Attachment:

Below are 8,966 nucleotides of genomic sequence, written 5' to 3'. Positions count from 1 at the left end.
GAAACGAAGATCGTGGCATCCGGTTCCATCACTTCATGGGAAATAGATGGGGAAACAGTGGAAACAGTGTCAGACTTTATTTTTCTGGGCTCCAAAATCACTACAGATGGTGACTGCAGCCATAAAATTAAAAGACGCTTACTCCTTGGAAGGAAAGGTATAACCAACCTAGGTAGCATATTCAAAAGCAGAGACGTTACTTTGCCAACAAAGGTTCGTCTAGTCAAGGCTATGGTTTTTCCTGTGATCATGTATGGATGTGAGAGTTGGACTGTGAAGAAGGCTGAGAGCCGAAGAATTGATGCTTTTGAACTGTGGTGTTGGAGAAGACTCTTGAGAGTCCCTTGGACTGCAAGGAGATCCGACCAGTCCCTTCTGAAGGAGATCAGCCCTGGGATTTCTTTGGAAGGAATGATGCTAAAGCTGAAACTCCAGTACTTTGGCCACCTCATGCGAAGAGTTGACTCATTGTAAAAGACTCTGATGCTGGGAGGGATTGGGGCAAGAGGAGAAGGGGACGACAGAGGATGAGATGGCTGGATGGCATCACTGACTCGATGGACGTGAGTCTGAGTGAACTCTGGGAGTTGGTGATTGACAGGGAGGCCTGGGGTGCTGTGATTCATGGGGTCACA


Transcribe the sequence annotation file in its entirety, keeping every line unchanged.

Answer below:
Below are 8,966 nucleotides of genomic sequence, written 5' to 3'. Positions count from 1 at the left end.
GAAACGAAGATCGTGGCATCCGGTTCCATCACTTCATGGGAAATAGATGGGGAAACAGTGGAAACAGTGTCAGACTTTATTTTTCTGGGCTCCAAAATCACTACAGATGGTGACTGCAGCCATAAAATTAAAAGACGCTTACTCCTTGGAAGGAAAGGTATAACCAACCTAGGTAGCATATTCAAAAGCAGAGACGTTACTTTGCCAACAAAGGTTCGTCTAGTCAAGGCTATGGTTTTTCCTGTGATCATGTATGGATGTGAGAGTTGGACTGTGAAGAAGGCTGAGAGCCGAAGAATTGATGCTTTTGAACTGTGGTGTTGGAGAAGACTCTTGAGAGTCCCTTGGACTGCAAGGAGATCCGACCAGTCCCTTCTGAAGGAGATCAGCCCTGGGATTTCTTTGGAAGGAATGATGCTAAAGCTGAAACTCCAGTACTTTGGCCACCTCATGCGAAGAGTTGACTCATTGTAAAAGACTCTGATGCTGGGAGGGATTGGGGCAAGAGGAGAAGGGGACGACAGAGGATGAGATGGCTGGATGGCATCACTGACTCGATGGACGTGAGTCTGAGTGAACTCTGGGAGTTGGTGATTGACAGGGAGGCCTGGGGTGCTGTGATTCATGGGGTCACA